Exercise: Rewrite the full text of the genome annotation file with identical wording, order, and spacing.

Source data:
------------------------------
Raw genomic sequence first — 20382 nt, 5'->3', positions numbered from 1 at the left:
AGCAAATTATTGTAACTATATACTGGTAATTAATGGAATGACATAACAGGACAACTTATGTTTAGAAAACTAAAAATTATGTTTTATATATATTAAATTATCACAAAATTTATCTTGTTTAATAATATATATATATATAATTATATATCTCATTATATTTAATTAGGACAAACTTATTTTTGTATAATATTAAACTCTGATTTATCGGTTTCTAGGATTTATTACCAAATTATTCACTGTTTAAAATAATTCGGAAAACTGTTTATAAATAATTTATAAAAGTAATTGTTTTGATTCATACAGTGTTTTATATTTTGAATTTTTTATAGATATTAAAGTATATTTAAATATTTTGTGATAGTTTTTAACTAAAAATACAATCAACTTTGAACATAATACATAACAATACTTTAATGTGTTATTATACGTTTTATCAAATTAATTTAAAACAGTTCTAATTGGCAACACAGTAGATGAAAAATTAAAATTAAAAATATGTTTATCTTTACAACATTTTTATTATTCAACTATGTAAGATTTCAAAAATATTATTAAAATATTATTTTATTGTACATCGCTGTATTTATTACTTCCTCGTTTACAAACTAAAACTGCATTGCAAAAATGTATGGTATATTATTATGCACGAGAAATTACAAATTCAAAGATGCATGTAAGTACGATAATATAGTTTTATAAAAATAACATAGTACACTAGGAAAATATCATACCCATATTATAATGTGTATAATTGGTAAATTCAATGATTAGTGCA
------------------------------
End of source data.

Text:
Raw genomic sequence first — 20382 nt, 5'->3', positions numbered from 1 at the left:
AGCAAATTATTGTAACTATATACTGGTAATTAATGGAATGACATAACAGGACAACTTATGTTTAGAAAACTAAAAATTATGTTTTATATATATTAAATTATCACAAAATTTATCTTGTTTAATAATATATATATATATAATTATATATCTCATTATATTTAATTAGGACAAACTTATTTTTGTATAATATTAAACTCTGATTTATCGGTTTCTAGGATTTATTACCAAATTATTCACTGTTTAAAATAATTCGGAAAACTGTTTATAAATAATTTATAAAAGTAATTGTTTTGATTCATACAGTGTTTTATATTTTGAATTTTTTATAGATATTAAAGTATATTTAAATATTTTGTGATAGTTTTTAACTAAAAATACAATCAACTTTGAACATAATACATAACAATACTTTAATGTGTTATTATACGTTTTATCAAATTAATTTAAAACAGTTCTAATTGGCAACACAGTAGATGAAAAATTAAAATTAAAAATATGTTTATCTTTACAACATTTTTATTATTCAACTATGTAAGATTTCAAAAATATTATTAAAATATTATTTTATTGTACATCGCTGTATTTATTACTTCCTCGTTTACAAACTAAAACTGCATTGCAAAAATGTATGGTATATTATTATGCACGAGAAATTACAAATTCAAAGATGCATGTAAGTACGATAATATAGTTTTATAAAAATAACATAGTACACTAGGAAAATATCATACCCATATTATAATGTGTATAATTGGTAAATTCAATGATTAGTGCA